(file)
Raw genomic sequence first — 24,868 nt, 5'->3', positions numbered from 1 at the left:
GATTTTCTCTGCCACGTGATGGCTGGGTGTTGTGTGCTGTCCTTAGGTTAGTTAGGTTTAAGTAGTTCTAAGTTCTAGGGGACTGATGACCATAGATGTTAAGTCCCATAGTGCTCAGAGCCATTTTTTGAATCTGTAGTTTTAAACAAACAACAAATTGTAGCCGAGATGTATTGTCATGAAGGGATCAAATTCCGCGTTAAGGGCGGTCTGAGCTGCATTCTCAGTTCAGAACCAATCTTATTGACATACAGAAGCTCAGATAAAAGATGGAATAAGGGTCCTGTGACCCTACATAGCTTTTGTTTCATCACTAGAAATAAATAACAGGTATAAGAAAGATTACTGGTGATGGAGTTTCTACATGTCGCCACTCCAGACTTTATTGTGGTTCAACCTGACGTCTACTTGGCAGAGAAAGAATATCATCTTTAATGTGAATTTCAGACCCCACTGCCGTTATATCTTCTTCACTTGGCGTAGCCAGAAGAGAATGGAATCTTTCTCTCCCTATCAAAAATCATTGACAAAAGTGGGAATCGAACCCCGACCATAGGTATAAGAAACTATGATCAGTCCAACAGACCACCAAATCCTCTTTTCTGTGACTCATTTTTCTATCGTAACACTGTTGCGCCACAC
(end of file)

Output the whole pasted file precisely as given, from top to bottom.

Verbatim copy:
Raw genomic sequence first — 24,868 nt, 5'->3', positions numbered from 1 at the left:
GATTTTCTCTGCCACGTGATGGCTGGGTGTTGTGTGCTGTCCTTAGGTTAGTTAGGTTTAAGTAGTTCTAAGTTCTAGGGGACTGATGACCATAGATGTTAAGTCCCATAGTGCTCAGAGCCATTTTTTGAATCTGTAGTTTTAAACAAACAACAAATTGTAGCCGAGATGTATTGTCATGAAGGGATCAAATTCCGCGTTAAGGGCGGTCTGAGCTGCATTCTCAGTTCAGAACCAATCTTATTGACATACAGAAGCTCAGATAAAAGATGGAATAAGGGTCCTGTGACCCTACATAGCTTTTGTTTCATCACTAGAAATAAATAACAGGTATAAGAAAGATTACTGGTGATGGAGTTTCTACATGTCGCCACTCCAGACTTTATTGTGGTTCAACCTGACGTCTACTTGGCAGAGAAAGAATATCATCTTTAATGTGAATTTCAGACCCCACTGCCGTTATATCTTCTTCACTTGGCGTAGCCAGAAGAGAATGGAATCTTTCTCTCCCTATCAAAAATCATTGACAAAAGTGGGAATCGAACCCCGACCATAGGTATAAGAAACTATGATCAGTCCAACAGACCACCAAATCCTCTTTTCTGTGACTCATTTTTCTATCGTAACACTGTTGCGCCACAC